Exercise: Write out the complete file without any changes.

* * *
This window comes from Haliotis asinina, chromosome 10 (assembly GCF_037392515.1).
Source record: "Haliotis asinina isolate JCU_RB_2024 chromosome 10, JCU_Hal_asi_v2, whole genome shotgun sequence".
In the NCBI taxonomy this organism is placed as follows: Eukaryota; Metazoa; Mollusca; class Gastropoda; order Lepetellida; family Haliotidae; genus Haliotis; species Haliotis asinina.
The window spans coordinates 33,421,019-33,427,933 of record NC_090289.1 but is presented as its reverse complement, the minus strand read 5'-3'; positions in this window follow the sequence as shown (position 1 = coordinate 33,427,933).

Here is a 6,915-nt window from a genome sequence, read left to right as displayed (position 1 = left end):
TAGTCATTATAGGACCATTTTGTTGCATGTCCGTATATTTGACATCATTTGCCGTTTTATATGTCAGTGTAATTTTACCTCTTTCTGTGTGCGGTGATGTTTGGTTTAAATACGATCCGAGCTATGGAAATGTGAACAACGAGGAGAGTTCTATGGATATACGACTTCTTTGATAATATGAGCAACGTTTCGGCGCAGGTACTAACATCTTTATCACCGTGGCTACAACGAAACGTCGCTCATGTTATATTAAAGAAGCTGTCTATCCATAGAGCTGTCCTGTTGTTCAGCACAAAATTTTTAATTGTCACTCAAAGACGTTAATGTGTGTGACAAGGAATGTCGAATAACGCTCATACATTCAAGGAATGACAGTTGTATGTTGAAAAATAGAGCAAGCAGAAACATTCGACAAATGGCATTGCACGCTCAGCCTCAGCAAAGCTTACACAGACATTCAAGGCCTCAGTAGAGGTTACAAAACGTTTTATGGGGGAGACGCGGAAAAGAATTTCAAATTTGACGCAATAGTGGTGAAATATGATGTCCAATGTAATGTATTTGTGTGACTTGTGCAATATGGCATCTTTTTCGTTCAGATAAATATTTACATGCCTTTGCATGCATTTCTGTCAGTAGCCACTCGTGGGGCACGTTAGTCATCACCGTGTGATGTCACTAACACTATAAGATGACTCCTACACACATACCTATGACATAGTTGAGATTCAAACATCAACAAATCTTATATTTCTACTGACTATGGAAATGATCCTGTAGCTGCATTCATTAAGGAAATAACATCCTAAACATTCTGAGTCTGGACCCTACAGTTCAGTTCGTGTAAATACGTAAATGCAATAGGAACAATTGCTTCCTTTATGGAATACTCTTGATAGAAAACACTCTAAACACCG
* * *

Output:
This window comes from Haliotis asinina, chromosome 10 (assembly GCF_037392515.1).
Source record: "Haliotis asinina isolate JCU_RB_2024 chromosome 10, JCU_Hal_asi_v2, whole genome shotgun sequence".
In the NCBI taxonomy this organism is placed as follows: Eukaryota; Metazoa; Mollusca; class Gastropoda; order Lepetellida; family Haliotidae; genus Haliotis; species Haliotis asinina.
The window spans coordinates 33,421,019-33,427,933 of record NC_090289.1 but is presented as its reverse complement, the minus strand read 5'-3'; positions in this window follow the sequence as shown (position 1 = coordinate 33,427,933).

Here is a 6,915-nt window from a genome sequence, read left to right as displayed (position 1 = left end):
TAGTCATTATAGGACCATTTTGTTGCATGTCCGTATATTTGACATCATTTGCCGTTTTATATGTCAGTGTAATTTTACCTCTTTCTGTGTGCGGTGATGTTTGGTTTAAATACGATCCGAGCTATGGAAATGTGAACAACGAGGAGAGTTCTATGGATATACGACTTCTTTGATAATATGAGCAACGTTTCGGCGCAGGTACTAACATCTTTATCACCGTGGCTACAACGAAACGTCGCTCATGTTATATTAAAGAAGCTGTCTATCCATAGAGCTGTCCTGTTGTTCAGCACAAAATTTTTAATTGTCACTCAAAGACGTTAATGTGTGTGACAAGGAATGTCGAATAACGCTCATACATTCAAGGAATGACAGTTGTATGTTGAAAAATAGAGCAAGCAGAAACATTCGACAAATGGCATTGCACGCTCAGCCTCAGCAAAGCTTACACAGACATTCAAGGCCTCAGTAGAGGTTACAAAACGTTTTATGGGGGAGACGCGGAAAAGAATTTCAAATTTGACGCAATAGTGGTGAAATATGATGTCCAATGTAATGTATTTGTGTGACTTGTGCAATATGGCATCTTTTTCGTTCAGATAAATATTTACATGCCTTTGCATGCATTTCTGTCAGTAGCCACTCGTGGGGCACGTTAGTCATCACCGTGTGATGTCACTAACACTATAAGATGACTCCTACACACATACCTATGACATAGTTGAGATTCAAACATCAACAAATCTTATATTTCTACTGACTATGGAAATGATCCTGTAGCTGCATTCATTAAGGAAATAACATCCTAAACATTCTGAGTCTGGACCCTACAGTTCAGTTCGTGTAAATACGTAAATGCAATAGGAACAATTGCTTCCTTTATGGAATACTCTTGATAGAAAACACTCTAAACACCG